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Evaluation of Financial Policy

Updated on March 21, 2016


The Global Financial Crisis of 2007-08 is something that everyone is well aware of. The year was a hard blow to an era of 30 years of prevailing attitude to the neo-liberal economy. It was the nightmare that lasted for 12 months that none from the financial community had ever experienced.

When years of boasting about light-touch regulation and its benefits were failed, western leaders were compelled to go under trillions of dollars to thwart the collapse of world-bank system. Even in the decades to come the crashing sound of Banking Collapse will be heard, though some preventive measures are being taken around the world economy to recover from the pressures.

A Call for Evaluation of Financial Policy around the Word:

In the context of financial policy in the post Global Financial Crisis era, an evaluation of the financial policy existent in the world economic community is imperative to find ways of resurrecting the world economy.

Purpose of the Evaluation:

The purpose of the evaluation of the financial policy undertaken after the crisis is to find whether a methodical, accurate, and detailed application of scientific methods has been executed to review the parameter, administration, and omission of the financial systems of markets and institutions.

By evaluating the policies existent in the universal financial sectors and the changes and modifications pertaining in the aftermath of the financial crisis that threatened the disintegration of banks, stock markets worldwide, a comparative insight can be developed regarding how far the financial solidity, market competence based on strong client benefit and consumer protection have been successfully implemented.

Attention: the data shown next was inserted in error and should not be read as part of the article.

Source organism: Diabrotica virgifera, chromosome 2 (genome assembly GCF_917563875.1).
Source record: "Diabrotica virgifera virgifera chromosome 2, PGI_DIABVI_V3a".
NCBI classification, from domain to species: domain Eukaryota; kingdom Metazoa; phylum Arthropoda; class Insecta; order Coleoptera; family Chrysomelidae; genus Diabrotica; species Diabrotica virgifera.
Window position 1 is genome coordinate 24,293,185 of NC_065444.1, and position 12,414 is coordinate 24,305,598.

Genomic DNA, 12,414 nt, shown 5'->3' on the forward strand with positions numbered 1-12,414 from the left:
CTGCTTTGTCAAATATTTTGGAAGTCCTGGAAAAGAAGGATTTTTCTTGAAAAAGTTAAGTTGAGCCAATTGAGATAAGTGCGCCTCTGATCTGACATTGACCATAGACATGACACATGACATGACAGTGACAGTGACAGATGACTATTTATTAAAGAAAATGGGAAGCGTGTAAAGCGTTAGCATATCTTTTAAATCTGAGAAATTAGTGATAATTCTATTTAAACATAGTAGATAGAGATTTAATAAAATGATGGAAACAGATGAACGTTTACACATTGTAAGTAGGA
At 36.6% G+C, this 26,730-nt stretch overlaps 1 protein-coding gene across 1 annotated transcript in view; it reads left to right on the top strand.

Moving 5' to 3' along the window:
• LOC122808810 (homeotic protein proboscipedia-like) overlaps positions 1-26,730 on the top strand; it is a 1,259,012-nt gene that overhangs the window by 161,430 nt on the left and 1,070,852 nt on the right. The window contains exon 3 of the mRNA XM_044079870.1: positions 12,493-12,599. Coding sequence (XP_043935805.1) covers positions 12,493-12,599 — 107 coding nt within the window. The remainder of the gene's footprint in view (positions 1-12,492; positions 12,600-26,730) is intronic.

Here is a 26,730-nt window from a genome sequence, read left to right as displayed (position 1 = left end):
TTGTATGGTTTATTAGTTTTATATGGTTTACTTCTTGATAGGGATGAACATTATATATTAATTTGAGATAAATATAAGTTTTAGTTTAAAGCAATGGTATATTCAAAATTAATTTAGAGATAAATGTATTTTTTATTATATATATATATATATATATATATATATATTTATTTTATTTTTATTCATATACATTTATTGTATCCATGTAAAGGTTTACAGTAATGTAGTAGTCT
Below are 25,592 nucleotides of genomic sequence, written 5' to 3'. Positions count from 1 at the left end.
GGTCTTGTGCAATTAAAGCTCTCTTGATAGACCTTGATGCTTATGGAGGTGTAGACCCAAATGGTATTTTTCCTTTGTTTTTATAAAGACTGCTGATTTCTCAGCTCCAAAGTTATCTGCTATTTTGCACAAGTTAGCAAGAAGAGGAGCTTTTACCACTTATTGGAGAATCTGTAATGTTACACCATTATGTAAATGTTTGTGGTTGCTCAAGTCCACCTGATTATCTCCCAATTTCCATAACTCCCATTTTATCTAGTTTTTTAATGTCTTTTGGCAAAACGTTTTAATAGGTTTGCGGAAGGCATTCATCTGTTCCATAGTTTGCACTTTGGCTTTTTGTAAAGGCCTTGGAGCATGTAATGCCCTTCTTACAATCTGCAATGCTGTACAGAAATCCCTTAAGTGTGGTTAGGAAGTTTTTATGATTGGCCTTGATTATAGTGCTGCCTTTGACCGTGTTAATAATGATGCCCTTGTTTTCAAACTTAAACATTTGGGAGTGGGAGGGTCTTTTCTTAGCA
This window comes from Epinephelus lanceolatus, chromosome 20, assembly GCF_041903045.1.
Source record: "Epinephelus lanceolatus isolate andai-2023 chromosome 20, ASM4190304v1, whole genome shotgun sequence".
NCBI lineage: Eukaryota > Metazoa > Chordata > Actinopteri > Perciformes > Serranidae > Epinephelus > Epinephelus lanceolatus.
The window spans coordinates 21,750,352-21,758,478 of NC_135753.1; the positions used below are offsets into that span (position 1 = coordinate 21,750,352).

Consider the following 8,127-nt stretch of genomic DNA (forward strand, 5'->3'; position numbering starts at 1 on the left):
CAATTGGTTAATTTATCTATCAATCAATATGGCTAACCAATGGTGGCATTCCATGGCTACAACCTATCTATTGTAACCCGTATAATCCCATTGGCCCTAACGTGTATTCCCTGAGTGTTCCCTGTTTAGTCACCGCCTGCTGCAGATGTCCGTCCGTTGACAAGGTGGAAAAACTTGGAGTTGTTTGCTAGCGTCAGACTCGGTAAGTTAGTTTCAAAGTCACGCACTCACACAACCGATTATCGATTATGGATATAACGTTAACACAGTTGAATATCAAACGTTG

Financial Crisis of 2008
Financial Crisis of 2008 | Source

A Look Back at the Time of Crisis:

The root of the global financial crisis of 2007–2008 was in the US housing market and the spur was stimulated by a mix of small interest rates, an inclination towards foreign mortgages that generally requires low payments and finally the expectation of the continuous growth in home prices.

From November 2001 to February 2005 The Federal Reserve’s decision of keeping the Federal funds rate below 2.5 percent created a borrowing spree among consumers, businesses, speculators and homeowners.

In the US a lack of consistent principles in regulatory system created a space where big financial institutions can play regulators off each other to get regulations what they found most accommodative.

Imperfect information and adverse selection operating in the mortgage securities market led market players to underestimate the risks of default among subprime borrowers.

On the other hand a war for market share directed mortgage lenders to offer added foreign mortgages to less creditworthy customers that needed lesser repayments per month. Ironically, instead of providing resourceful conclusion this competitive force let loose by the market was turned against the market and led to destruction.

The overconfidence and calamity shortsightedness in financial markets obligated bankers to put extra faith in VaR models and they neglected the greater and appropriate support they could get from the macroeconomic situation. These models’ being prognostic, the delusion constancy that the "Great Moderation" provided, allowed banks to fall prey to increased leverage for making further profits. This was the reason that they became more susceptible leading to a collapse in asset prices.

Policy Evaluation as a Means to Recover:

After the crisis went by, almost every conference and each observer had the same opinion that now it will be the best time to put sustainable policies of financial system under spotlight. Three interconnected issues were raised that need attention as measures to recover from the crisis.

  • Improvement of the incentive systems that acted as the stimulator of the crisis.